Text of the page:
Gynecomastia is the benign growth of male breast tissue resulting in the appearance of enlarged breasts.
Pseudogynecomastia refers to enlarged breasts due to excess fatty tissues as opposed to true glandular excess.
Having enlarged breasts or “man boobs” can be very concerning for men. Gynecomastia can affect one or both breasts. Enlarged breasts in men can cause discomfort, both physically and socially. While it is normal for men to have circulating levels of both testosterone and estrogen, a disturbance in this balance can lead to the development of more prominent breast tissue.
Gynecomastia is very commonly seen in infants, pubertal boys and older men, but medications can also be the cause of gynecomastia. Medications that have been associated with gynecomastia include: anabolic steroids, androgens, prostate medications, antiretrovirals, antidepressants, anti-anxiety medications, certain antibiotics, heart medications and ulcer medications. Recreational drugs, like alcohol, amphetamines, marijuana, and heroin, have also been associated with gynecomastia.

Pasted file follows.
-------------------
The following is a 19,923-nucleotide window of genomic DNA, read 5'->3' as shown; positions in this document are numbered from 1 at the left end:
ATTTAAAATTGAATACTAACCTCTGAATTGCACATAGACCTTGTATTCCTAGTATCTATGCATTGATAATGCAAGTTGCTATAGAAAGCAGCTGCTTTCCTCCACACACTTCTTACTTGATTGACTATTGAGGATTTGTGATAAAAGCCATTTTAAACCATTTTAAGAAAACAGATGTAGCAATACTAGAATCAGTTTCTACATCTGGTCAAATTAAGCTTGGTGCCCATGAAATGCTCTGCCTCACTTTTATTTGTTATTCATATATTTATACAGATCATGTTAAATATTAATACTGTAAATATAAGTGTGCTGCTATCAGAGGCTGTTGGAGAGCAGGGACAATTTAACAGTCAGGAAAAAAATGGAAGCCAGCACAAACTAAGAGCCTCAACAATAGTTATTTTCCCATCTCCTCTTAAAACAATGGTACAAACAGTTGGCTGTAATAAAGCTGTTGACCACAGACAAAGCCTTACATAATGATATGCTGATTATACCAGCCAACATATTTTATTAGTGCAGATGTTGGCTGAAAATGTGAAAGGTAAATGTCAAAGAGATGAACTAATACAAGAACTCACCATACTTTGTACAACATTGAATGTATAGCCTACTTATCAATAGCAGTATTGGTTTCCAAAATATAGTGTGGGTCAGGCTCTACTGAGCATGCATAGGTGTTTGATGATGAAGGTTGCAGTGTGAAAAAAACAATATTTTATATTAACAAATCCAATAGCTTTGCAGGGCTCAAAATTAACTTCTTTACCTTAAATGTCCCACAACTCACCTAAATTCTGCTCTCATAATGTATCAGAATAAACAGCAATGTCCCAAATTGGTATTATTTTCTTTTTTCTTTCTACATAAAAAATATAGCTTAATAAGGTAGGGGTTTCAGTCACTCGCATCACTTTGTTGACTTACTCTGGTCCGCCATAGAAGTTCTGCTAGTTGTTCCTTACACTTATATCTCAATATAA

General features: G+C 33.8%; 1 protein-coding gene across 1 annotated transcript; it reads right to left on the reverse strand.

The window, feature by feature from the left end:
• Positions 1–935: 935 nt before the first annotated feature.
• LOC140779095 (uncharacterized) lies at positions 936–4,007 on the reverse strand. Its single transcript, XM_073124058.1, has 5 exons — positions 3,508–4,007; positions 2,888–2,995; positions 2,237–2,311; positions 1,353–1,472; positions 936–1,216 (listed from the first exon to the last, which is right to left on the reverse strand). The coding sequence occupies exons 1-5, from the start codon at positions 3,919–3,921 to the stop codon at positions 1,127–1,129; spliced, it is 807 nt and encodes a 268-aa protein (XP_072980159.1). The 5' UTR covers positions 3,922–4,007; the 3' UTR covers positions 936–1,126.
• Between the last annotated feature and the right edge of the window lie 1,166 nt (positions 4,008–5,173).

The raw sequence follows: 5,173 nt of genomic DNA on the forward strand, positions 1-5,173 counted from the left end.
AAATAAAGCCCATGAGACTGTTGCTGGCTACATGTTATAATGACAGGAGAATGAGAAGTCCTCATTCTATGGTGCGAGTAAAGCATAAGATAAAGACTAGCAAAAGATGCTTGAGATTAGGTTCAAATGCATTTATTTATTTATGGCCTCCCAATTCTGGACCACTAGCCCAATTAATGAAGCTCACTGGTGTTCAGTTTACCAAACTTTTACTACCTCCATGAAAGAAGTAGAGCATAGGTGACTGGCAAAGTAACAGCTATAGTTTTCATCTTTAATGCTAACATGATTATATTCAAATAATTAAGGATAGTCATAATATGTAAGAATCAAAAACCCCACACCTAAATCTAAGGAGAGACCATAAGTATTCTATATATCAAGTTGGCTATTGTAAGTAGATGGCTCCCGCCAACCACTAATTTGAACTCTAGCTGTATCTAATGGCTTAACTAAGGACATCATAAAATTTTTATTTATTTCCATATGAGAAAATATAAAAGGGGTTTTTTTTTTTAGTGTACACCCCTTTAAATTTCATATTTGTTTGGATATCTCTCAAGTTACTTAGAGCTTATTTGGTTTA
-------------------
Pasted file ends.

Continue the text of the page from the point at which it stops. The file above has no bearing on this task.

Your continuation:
Most cases of gynecomastia resolve on their own. If the gynecomastia is secondary to an underlying health problem, this will need treatment. Examination will typically involve a breast and axillary (arm pit) exam, an overall assessment and a testicular exam (if one has not been performed recently). With the presence of any hard or non-mobile lumps, significant size or progression, additional work-ups will likely be warranted. A work-up often involves blood tests (hormone levels, et cetera) and imaging studies (testicular ultrasound and/or mammogram). Fortunately, as most cases of gynecomastia do not fall into a concerning category, further work-ups are not common.